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World Vision CEO grew up eating rice and soy sauce

“It formed me, and it made connecting with poverty a much easier thing to do,” says Claire Rogers

Australia’s World Vision recently appointed a new CEO, the first woman to be appointed to the role. Eternity’s Tess Holgate sat down with Claire Rogers to find out how it’s been going.

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You’ve been in this job for one month. What is the most surprising thing you’ve discovered so far?

The quality and the lasting impact of the work we do.

I’ve been a donor for 10 years, and I knew I was doing some value, but it [has been] very very encouraging to see the power of the work that World Vision does.

I am encouraged by the degree to which we call for leaders to step up and take leadership roles within the community.

Our Christian heritage is very real.

All the programmes we bring to a poverty context are then owned [by the community], because change happens at a community level.

The new CEO admires the rice produced from a mill which World Vision Australia helped the local community establish

The new CEO admires the rice produced from a mill which World Vision Australia helped the local community establish Khaing Min Htoo

We’re in the business of bringing hope, and hope is important to me. I have lots of hope, and that’s a function of my country and context.

World Vision played a key role in reducing infant mortality.

This is not available to many people in poverty contexts.

Tell me about your own Christian faith.

I grew up in a Christian family and one that was very aware of materialism in society and made some deliberate choices not to do that.

Once a week on a Wednesday night we used to have rice and soy sauce as a simple meal, so we understood what poverty was like. It wasn’t cool, as a kid!

Once a week on a Wednesday night we used to have rice and soy sauce as a simple meal, so we understood what poverty was like.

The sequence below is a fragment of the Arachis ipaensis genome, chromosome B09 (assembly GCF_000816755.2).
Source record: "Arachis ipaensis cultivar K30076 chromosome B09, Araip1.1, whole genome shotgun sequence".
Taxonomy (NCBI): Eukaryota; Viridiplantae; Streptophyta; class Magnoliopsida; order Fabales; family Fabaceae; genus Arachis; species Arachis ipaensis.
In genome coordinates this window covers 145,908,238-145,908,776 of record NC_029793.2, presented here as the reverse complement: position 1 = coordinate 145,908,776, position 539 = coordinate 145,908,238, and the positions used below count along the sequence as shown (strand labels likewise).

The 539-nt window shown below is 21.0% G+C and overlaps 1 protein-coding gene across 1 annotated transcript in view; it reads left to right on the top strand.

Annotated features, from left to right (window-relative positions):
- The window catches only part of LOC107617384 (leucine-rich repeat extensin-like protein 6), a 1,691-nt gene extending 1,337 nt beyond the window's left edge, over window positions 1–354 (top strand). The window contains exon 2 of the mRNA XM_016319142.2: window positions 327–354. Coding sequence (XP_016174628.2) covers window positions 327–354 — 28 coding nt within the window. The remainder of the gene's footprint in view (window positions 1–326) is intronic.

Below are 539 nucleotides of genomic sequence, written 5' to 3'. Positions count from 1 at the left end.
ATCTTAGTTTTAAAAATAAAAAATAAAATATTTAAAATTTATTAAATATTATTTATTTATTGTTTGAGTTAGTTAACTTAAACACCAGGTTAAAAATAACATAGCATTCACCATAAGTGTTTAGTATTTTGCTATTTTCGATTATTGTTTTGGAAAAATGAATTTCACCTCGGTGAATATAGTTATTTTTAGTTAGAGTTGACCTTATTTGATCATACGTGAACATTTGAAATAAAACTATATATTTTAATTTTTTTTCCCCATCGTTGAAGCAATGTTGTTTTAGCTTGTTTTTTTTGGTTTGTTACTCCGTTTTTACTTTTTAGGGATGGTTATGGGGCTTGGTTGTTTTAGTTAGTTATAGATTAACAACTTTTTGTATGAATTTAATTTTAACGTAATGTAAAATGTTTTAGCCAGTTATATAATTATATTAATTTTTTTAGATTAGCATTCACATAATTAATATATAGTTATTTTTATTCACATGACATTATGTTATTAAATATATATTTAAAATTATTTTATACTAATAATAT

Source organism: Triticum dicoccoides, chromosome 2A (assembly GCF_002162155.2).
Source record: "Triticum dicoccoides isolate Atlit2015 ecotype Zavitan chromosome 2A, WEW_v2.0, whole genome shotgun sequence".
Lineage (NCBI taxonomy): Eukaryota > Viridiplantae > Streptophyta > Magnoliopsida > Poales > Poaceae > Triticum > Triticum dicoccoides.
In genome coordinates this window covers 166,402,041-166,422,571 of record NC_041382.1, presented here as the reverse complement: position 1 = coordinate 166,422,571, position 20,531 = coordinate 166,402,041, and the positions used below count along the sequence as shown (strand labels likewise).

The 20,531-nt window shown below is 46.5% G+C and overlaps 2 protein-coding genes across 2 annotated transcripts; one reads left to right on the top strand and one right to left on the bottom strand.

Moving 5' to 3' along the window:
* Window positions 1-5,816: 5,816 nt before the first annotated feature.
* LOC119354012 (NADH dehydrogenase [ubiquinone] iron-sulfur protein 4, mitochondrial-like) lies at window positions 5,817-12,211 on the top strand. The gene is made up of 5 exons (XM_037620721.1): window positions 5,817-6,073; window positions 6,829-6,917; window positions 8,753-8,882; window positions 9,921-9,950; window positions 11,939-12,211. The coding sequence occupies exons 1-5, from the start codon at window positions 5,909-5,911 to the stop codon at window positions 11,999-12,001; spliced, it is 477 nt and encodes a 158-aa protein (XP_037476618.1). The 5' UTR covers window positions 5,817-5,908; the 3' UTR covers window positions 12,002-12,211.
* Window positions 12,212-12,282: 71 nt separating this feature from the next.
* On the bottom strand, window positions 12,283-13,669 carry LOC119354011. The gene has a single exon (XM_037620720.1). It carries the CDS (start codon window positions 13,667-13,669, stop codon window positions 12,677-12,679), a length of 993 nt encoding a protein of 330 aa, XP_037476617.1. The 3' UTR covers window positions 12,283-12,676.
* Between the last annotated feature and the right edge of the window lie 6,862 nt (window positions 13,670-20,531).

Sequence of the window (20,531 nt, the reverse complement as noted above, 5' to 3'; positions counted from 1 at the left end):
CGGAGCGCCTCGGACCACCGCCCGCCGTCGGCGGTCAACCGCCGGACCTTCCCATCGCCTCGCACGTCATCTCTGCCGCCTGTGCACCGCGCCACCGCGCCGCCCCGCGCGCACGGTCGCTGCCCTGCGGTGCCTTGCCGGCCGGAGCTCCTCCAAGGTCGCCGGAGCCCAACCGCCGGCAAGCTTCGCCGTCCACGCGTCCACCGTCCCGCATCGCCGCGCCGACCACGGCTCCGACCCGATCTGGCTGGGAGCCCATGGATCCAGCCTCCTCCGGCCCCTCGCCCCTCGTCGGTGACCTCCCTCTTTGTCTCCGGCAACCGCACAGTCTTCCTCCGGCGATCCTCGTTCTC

It wasn’t cool, as a kid!

But it formed me, and it made connecting with poverty a much easier thing to do.

At about 16 I made my own commitment, and since then have had a long career in the secular world as a Christian leader – which was what I felt really strongly that God had called me to.

I also chaired the board of Ridley College (a not-for-profit ministry training college in Melbourne).

So this job now is kind of bringing those two parts of my career together.

What are your hopes for World Vision over the next five to ten years?

Under Tim Costello’s leadership, World Vision played a key role in reducing infant mortality. My hope is that we continue that drive and see the numbers reduce further.

Jesus has called us to love the poor. Full stop.

We’re going to need to engage with supporters in new digital ways. The power of digital to bring the field up close to people who may not be able to travel to these locations to see it for themselves is enormous.

And World Vision has the ability to speak to the secular world and engage the secular world in issues of poverty.

Some Christians will be surprised to discover that World Vision is a Christian organisation. What do you think about that?

World Vision’s history and journey has come from a place of faith. Our Christian heritage is very real.

…there are times when it’s not appropriate for us to express that faith in communities where it would cause our work to be jeopardised.

In joining the organisation I have been quite blown away and amazed at the level of prayer support, encouragement and theological and biblical grounding to the work that we do.

However, our position is that we will support all people in all contexts regardless of their faith. Jesus has called us to love the poor. Full stop.

A farmer explains to Claire Rogers how he has been able to increase his yield through the initiatives of World Vision’s agricultural and livelihoods program supported by the Australian Government.

A farmer explains to Claire Rogers how he has been able to increase his yield through the initiatives of World Vision’s agricultural and livelihoods program supported by the Australian Government. Khaing Min Htoo

In expressing that faith there are times when it’s not appropriate for us to express that faith in communities where it would cause our work to be jeopardised.

And we also want to be able to communicate with the Australian public in a way that is accessible for them and brings them in rather than creating a tension or a rejection.

So we have to be absolutely transparent from a faith perspective. It’s being transparent that we come from a position of faith, absolutely, but that the expression of that needs to be context sensitive.

What is it like being a woman and a CEO? What advice would you give to young women?

I don’t think about myself as female CEO when I’m doing the job, I just get on with the job.

First, keep dreaming and keep pursuing those goals of what you would like to do and achieve. There are too many easy ways to get discouraged.

And second, for me it’s been a journey of continually asking people for new opportunities and pursuing new opportunities.

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Pray that through the work of World Vision, child mortality would continue to decrease, and that people would be lifted out of poverty.

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